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Table Of Contents

Biomechanics of Sports Injury
Introduction
Causes of injury and the properties of materials
1.1 Causes of injury
1.2 Biological and other materials
1.3.1 STRESS AND STRAIN
1.3 Response of a material to load
1.3.2 ELASTIC MODULUS AND RELATED PROPERTIES
1.3.3 PLASTICITY AND STRAIN ENERGY
1.3.4 TOUGHNESS AND CRACK PREVENTION
1.3.5 HARDNESS
1.3.7 FATIGUE FAILURE
1.3.8 NON-HOMOGENEITY, ANISOTROPY AND VISCOELASTICITY
1.3.9 STRESS CONCENTRATION
1.4.1 STRUCTURE AND COMPOSITION
1.4.2 BONE: LOADING AND BIOMECHANICAL PROPERTIES
1.5.1 STRUCTURE AND COMPOSITION
1.5.2 BIOMECHANICAL PROPERTIES
1.5 Cartilage
1.6.1 MUSCLE ELASTICITY AND CONTRACTILITY
1.6.2 MAXIMUM FORCE AND MUSCLE ACTIVATION
1.6.3 MECHANICAL STIFFNESS
1.6.4 THE STRETCH-SHORTENING CYCLE
1.7 Ligament and tendon properties
1.8.1 IMMOBILISATION AND DISUSE
1.8.2 AGE AND SEX
1.8.3 EXERCISE AND TRAINING
1.8.4 WARM-UP
1.10 Exercises
1.11 References
1.12 Further reading
Injuries in sport: how the body behaves under load
2.2.1 TYPE OF FRACTURE
2.2 Bone injuries
2.2.2 MAGNITUDE OF LOAD
2.2.3 LOAD RATE
2.4.2 THE KNEE
2.4.3 THE ANKLE AND FOOT
2.4.4 THE WRIST AND HAND
2.4.5 THE ELBOW
2.4.6 THE SHOULDER
2.4.7 THE HEAD, BACK AND NECK
2.5.1 SEX, AGE AND GROWTH
2.5 Genetic factors in sports injury
2.5.2 BONY ALIGNMENT
2.8 Exercises
2.9 References
3.1.3 SPECIFIC SPORTS SURFACES
3.1.4 BIOMECHANICAL ASSESSMENT OF SURFACES
3.1.5 INJURY ASPECTS OF SPORTS SURFACES
3.2.1 INTRODUCTION
3.2 Footwear: biomechanics and injury aspects
3.2.2 BIOMECHANICAL REQUIREMENTS OF A RUNNING SHOE
3.2.3 THE STRUCTURE OF A RUNNING SHOE
3.2.4 FOOTWEAR AND INJURY
3.2.5 IMPACT AND THE RUNNING SHOE
3.2.6 RUNNING SHOES AND REARFOOT CONTROL
3.3.1 THE HEAD AND NECK
3.3.2 THE UPPER EXTREMITY
3.3.3 THE LOWER EXTREMITY
3.3.4 ALPINE SKIING: RELEASE BINDINGS
3.4.1 INTRODUCTION
3.4.2 THE HEAD AND TRUNK
3.4.3 THE UPPER EXTREMITY
3.4.4 THE LOWER EXTREMITY
3.6 Exercises
3.7 References
3.8 Further reading
Appendix 3.1 Artificial surfaces
Calculating the loads
4.2 Forces acting on a body segment in two dimensions
4.2.3 ASSUMPTIONS UNDERLYING THE ABOVE MODELS
4.3 Determination of muscle forces from inverse dynamics
4.3.2 INVERSE OPTIMISATION
4.3.3 USE OF EMC TO ESTIMATE MUSCLE FORCE
4.4 Determination of ligament and bone forces
4.5.1 PATELLAR LIGAMENT RUPTURE
4.5.2 CONCLUDING COMMENTS
4.7 Exercises
4.8 References
4.9 Further reading
Biomechanical Improvement of Sports Performance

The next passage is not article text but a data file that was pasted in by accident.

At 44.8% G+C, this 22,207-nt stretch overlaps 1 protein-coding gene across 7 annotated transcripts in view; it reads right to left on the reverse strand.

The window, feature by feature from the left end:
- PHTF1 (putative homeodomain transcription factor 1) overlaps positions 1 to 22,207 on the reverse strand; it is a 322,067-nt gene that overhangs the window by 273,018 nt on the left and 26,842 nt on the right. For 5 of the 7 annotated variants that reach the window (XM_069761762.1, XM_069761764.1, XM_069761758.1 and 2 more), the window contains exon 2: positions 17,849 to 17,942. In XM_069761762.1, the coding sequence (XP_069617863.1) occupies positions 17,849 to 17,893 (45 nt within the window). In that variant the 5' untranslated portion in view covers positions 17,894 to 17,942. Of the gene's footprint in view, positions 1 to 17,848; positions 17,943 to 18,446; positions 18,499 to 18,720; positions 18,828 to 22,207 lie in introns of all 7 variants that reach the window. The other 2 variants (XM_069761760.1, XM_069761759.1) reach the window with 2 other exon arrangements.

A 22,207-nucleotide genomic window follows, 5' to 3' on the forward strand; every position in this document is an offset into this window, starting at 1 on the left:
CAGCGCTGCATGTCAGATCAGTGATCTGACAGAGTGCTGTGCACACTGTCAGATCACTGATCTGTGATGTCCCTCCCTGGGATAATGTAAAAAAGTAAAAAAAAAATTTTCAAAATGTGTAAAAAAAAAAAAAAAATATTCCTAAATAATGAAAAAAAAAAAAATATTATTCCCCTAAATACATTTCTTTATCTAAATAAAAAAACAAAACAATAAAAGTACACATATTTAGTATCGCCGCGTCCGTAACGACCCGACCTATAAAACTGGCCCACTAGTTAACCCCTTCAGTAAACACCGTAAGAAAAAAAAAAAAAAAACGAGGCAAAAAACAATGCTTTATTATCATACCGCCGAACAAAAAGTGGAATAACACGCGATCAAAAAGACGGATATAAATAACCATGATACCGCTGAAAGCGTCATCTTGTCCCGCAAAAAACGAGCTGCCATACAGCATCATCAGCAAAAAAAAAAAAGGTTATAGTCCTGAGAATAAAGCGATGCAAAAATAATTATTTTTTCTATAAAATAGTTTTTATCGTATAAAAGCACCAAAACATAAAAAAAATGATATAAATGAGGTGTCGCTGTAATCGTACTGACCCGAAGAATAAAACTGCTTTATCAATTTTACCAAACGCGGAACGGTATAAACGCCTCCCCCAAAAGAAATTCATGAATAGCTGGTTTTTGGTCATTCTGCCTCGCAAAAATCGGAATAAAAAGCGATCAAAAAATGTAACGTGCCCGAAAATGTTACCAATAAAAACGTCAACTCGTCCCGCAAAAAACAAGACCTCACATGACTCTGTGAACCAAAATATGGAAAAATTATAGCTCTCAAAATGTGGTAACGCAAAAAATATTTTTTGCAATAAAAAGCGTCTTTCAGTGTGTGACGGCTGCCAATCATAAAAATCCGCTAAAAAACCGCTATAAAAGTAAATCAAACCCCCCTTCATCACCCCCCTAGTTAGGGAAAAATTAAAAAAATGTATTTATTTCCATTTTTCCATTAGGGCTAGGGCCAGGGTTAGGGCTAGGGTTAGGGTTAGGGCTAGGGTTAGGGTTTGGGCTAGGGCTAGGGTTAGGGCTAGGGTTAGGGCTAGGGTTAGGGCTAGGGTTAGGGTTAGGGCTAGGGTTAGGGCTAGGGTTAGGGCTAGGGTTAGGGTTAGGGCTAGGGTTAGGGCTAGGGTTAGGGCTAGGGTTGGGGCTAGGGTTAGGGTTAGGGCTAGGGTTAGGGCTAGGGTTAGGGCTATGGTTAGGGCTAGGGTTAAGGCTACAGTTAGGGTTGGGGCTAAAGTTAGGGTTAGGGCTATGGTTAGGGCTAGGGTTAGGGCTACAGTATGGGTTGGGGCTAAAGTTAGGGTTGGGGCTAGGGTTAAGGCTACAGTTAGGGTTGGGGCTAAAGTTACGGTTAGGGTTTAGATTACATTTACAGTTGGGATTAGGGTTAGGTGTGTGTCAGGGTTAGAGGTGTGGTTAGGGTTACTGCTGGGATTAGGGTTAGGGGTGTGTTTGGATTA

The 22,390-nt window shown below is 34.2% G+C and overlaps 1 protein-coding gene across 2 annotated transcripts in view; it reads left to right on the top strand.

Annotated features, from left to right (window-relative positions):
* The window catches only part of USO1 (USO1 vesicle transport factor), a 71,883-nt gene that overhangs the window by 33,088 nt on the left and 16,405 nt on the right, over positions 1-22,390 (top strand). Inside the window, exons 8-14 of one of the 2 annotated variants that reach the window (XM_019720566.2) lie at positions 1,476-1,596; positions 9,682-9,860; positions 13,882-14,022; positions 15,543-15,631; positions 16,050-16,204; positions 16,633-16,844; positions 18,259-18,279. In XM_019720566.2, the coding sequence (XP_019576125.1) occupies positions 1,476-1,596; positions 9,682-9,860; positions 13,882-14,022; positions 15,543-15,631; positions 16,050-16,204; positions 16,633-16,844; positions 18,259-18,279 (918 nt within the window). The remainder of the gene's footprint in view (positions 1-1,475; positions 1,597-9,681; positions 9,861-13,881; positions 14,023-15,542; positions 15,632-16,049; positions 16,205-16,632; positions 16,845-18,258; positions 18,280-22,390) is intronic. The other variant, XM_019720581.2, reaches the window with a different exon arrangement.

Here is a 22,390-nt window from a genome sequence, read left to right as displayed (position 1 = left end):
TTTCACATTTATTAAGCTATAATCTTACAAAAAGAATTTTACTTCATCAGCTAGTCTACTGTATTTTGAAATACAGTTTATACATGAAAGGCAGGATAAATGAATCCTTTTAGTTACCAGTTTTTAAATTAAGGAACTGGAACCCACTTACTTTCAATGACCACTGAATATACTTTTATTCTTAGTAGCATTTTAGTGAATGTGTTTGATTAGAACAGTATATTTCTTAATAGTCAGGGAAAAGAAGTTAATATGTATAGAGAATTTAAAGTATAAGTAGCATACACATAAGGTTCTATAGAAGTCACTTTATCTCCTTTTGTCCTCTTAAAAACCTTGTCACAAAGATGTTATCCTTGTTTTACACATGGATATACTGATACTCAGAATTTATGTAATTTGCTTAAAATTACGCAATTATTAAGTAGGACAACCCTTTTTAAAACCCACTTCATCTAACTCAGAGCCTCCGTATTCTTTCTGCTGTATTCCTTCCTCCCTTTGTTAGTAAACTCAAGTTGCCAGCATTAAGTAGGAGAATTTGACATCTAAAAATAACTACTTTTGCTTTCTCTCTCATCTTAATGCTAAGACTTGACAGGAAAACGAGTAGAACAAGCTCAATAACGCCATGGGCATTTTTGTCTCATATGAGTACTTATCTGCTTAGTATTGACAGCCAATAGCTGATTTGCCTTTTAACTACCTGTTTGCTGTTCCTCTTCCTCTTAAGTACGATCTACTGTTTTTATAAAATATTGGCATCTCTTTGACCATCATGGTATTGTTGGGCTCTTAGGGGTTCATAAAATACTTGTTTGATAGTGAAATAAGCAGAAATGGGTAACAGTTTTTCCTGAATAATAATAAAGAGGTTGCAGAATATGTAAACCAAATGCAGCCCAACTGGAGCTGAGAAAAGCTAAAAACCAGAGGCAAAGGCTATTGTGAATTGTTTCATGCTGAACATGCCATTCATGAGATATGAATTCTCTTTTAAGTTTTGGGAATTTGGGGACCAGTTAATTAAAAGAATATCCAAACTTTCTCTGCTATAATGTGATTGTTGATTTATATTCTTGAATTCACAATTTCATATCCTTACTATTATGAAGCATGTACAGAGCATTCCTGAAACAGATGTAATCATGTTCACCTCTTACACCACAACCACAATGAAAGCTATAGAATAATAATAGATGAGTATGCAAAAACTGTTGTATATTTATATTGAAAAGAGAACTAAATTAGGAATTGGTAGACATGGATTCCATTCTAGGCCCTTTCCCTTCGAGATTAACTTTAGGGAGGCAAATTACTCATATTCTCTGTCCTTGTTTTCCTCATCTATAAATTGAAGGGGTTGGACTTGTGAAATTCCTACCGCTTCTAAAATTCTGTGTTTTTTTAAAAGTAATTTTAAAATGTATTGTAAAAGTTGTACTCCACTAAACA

Aspects of biomechanical analysis of sports performance
5.1.1 HOW IS MOVEMENT CONTROLLED?
5.1.2 STRUCTURAL ANALYSIS OF MOVEMENT
5.2.1 UNIVERSAL PRINCIPLES
5.2.2 PRINCIPLES OF PARTIAL GENERALITY
5.3 Temporal and phase analysis
5.3.1 PHASE ANALYSIS OF BALLISTIC MOVEMENTS
5.3.2 PHASE ANALYSIS OF RUNNING
5.3.3 PHASE ANALYSIS OF OTHER ACTIVITIES
5.3.4 CONCLUDING COMMENTS
5.4.1 AN APPROACH TO KINESIOLOGICAL ANALYSIS
5.4 Kinesiological analysis of sports movements
5.4.2 A FORMALISED KINESIOLOGICAL ANALYSIS PROCEDURE
5.4.3 THE ANALYSIS CHART
5.4.4 EXAMPLES
5.5.1 WHAT MUSCLES REALLY DO
5.5 Some limitations to kinesiological analysis
5.5.2 OPEN AND CLOSED KINETIC CHAINS
5.7 Exercises
5.8 References
5.9 Further reading
Biomechanical optimisation of sports techniques
6.3.1 TYPES OF STATISTICAL MODEL
6.3.2 LIMITATIONS OF STATISTICAL MODELLING
6.3.3 THEORY-BASED STATISTICAL MODELLING
6.3.4 HIERARCHICAL MODEL OF A VERTICAL JUMP
6.4.1 SIMULATION
6.4.2 OPTIMISATION
6.4.3 CONCLUSIONS—FUTURE TRENDS
6.6 Exercises
6.7 References
6.8 Further reading
Mathematical models of sports motions
7.2.1 THE JAVELIN FLIGHT MODEL
7.2.2 SIMULATION
7.2.3 OPTIMISATION
7.2.4 A SENSITIVITY ANALYSIS
7.2.5 SIMULATION EVALUATION
7.3.1 INTRODUCTION
7.3 Simple models of the sports performer
7.3.2 THE THROWER MODEL
7.3.3 SIMULATION, OPTIMISATION AND SENSITIVITY ANALYSIS
7.3.4 SIMULATION EVALUATION
7.3.5 CONCLUDING COMMENTS
7.4.1 INTRODUCTION
7.4 More complex models of the sports performer
7.4.2 LINKED SEGMENT MODELS OF AERIAL MOVEMENT
7.4.3 HANAVAN’S HUMAN BODY MODEL
7.4.4 HATZE’S ANTHROPOMETRIC MODEL
7.4.6 CONCLUSIONS
7.5.1 INTRODUCTION
7.5.2 THE COMPUTED TORQUE APPROACH
7.5.3 MUSCLE MODELS
7.5.4 A MORE COMPREHENSIVE MODEL OF SKELETAL MUSCLE
7.5.6 CONCLUDING COMMENTS
7.7 Exercises
7.8 References
7.9 Further reading
Feedback of results to improve performance
8.1 The importance of feedback
8.2.1 LIVE DEMONSTRATIONS
8.2.2 SERIAL RECORDINGS
8.2.3 PARALLEL REPRESENTATIONS
8.2.4 TEXTBOOK TECHNIQUE
8.2.5 GRAPHICAL (DIAGRAMMATIC) MODELS
8.2.8 CONCLUDING COMMENTS
8.3 The role of technique training
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Sports Biomechanics

Sports Biomechanics

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Published by Takahito Kamimura

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Published by: Takahito Kamimura on Nov 29, 2012
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06/17/2013

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